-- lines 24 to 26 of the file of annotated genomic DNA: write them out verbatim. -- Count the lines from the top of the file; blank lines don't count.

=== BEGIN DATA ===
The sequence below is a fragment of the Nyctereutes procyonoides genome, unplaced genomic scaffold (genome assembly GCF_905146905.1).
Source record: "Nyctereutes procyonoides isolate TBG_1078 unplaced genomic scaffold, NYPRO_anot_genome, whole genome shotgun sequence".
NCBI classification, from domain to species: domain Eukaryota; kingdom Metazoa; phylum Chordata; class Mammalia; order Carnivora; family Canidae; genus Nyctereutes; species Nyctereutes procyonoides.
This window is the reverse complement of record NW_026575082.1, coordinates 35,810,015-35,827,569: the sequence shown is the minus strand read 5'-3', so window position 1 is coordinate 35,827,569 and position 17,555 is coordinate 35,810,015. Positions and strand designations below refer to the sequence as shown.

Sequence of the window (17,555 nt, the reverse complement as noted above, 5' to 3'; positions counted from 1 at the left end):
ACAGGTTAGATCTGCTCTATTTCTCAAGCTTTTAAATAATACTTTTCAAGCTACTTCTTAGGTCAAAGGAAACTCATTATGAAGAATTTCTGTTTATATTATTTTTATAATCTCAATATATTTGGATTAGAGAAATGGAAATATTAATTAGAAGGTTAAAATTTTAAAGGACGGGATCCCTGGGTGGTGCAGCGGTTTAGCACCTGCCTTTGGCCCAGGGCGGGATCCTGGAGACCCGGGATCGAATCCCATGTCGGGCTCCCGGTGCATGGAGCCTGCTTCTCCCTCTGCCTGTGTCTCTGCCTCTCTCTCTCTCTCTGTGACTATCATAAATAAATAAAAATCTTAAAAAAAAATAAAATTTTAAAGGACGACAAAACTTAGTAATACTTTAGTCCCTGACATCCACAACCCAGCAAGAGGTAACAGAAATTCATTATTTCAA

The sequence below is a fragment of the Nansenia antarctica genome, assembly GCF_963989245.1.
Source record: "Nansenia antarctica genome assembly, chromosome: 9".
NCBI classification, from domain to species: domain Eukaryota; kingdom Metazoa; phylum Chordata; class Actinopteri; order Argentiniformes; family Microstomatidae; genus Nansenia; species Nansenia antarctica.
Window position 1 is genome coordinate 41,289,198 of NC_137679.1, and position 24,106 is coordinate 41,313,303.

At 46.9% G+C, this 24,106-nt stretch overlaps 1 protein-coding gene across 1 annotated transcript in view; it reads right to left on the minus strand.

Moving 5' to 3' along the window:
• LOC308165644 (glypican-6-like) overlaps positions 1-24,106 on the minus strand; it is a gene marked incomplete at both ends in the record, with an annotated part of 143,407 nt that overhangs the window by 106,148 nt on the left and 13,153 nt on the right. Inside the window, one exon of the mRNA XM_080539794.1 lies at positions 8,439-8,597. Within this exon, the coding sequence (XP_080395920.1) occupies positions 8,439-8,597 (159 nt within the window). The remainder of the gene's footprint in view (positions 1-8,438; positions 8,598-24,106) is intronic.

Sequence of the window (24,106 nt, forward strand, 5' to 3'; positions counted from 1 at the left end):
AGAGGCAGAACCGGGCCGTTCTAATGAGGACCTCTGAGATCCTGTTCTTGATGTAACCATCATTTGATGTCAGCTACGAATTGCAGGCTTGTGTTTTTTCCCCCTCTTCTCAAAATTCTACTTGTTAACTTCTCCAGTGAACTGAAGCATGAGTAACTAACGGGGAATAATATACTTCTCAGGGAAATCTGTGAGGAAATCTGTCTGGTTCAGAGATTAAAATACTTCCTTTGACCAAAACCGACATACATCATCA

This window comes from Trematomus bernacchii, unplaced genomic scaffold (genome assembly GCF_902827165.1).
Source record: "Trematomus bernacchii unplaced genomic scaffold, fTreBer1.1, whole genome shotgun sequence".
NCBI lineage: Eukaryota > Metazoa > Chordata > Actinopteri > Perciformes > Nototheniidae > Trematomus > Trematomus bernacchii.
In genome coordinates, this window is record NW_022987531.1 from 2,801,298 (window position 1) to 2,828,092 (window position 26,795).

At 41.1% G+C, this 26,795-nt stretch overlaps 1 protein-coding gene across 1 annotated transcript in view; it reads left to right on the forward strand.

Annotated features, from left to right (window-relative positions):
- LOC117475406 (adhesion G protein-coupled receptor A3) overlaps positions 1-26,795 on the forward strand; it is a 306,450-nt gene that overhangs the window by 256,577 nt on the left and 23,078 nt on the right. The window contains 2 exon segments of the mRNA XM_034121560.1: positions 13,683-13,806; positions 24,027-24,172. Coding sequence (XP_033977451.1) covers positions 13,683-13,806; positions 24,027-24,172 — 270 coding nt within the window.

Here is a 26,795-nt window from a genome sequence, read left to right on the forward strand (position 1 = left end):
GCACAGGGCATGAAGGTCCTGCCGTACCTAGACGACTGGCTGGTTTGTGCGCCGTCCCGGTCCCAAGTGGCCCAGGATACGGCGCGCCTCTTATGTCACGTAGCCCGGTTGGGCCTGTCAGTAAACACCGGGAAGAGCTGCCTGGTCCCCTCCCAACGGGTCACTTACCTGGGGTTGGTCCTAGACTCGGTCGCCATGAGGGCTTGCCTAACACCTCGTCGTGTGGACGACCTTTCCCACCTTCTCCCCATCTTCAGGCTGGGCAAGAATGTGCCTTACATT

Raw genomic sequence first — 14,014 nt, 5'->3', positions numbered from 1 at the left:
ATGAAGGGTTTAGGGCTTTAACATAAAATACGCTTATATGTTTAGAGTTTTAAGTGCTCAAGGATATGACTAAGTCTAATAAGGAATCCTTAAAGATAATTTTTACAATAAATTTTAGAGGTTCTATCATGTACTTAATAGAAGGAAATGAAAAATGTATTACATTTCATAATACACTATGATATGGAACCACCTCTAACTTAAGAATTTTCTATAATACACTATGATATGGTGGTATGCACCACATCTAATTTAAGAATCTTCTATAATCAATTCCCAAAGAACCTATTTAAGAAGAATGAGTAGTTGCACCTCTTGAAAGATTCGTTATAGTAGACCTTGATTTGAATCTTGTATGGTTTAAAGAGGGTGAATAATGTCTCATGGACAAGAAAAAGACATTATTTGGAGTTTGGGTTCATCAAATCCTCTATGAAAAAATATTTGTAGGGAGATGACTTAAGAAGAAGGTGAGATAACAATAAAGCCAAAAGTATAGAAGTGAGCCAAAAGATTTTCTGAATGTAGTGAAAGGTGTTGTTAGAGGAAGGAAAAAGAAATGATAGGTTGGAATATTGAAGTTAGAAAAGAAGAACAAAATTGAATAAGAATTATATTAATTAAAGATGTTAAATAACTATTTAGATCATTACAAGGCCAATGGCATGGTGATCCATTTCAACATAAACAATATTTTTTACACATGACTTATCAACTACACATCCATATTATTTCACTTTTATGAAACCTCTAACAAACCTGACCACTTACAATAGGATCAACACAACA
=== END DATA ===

GCACAGGGCATGAAGGTCCTGCCGTACCTAGACGACTGGCTGGTTTGTGCGCCGTCCCGGTCCCAAGTGGCCCAGGATACGGCGCGCCTCTTATGTCACGTAGCCCGGTTGGGCCTGTCAGTAAACACCGGGAAGAGCTGCCTGGTCCCCTCCCAACGGGTCACTTACCTGGGGTTGGTCCTAGACTCGGTCGCCATGAGGGCTTGCCTAACACCTCGTCGTGTGGACGACCTTTCCCACCTTCTCCCCATCTTCAGGCTGGGCAAGAATGTGCCTTACATT

Raw genomic sequence first — 14,014 nt, 5'->3', positions numbered from 1 at the left:
ATGAAGGGTTTAGGGCTTTAACATAAAATACGCTTATATGTTTAGAGTTTTAAGTGCTCAAGGATATGACTAAGTCTAATAAGGAATCCTTAAAGATAATTTTTACAATAAATTTTAGAGGTTCTATCATGTACTTAATAGAAGGAAATGAAAAATGTATTACATTTCATAATACACTATGATATGGAACCACCTCTAACTTAAGAATTTTCTATAATACACTATGATATGGTGGTATGCACCACATCTAATTTAAGAATCTTCTATAATCAATTCCCAAAGAACCTATTTAAGAAGAATGAGTAGTTGCACCTCTTGAAAGATTCGTTATAGTAGACCTTGATTTGAATCTTGTATGGTTTAAAGAGGGTGAATAATGTCTCATGGACAAGAAAAAGACATTATTTGGAGTTTGGGTTCATCAAATCCTCTATGAAAAAATATTTGTAGGGAGATGACTTAAGAAGAAGGTGAGATAACAATAAAGCCAAAAGTATAGAAGTGAGCCAAAAGATTTTCTGAATGTAGTGAAAGGTGTTGTTAGAGGAAGGAAAAAGAAATGATAGGTTGGAATATTGAAGTTAGAAAAGAAGAACAAAATTGAATAAGAATTATATTAATTAAAGATGTTAAATAACTATTTAGATCATTACAAGGCCAATGGCATGGTGATCCATTTCAACATAAACAATATTTTTTACACATGACTTATCAACTACACATCCATATTATTTCACTTTTATGAAACCTCTAACAAACCTGACCACTTACAATAGGATCAACACAACA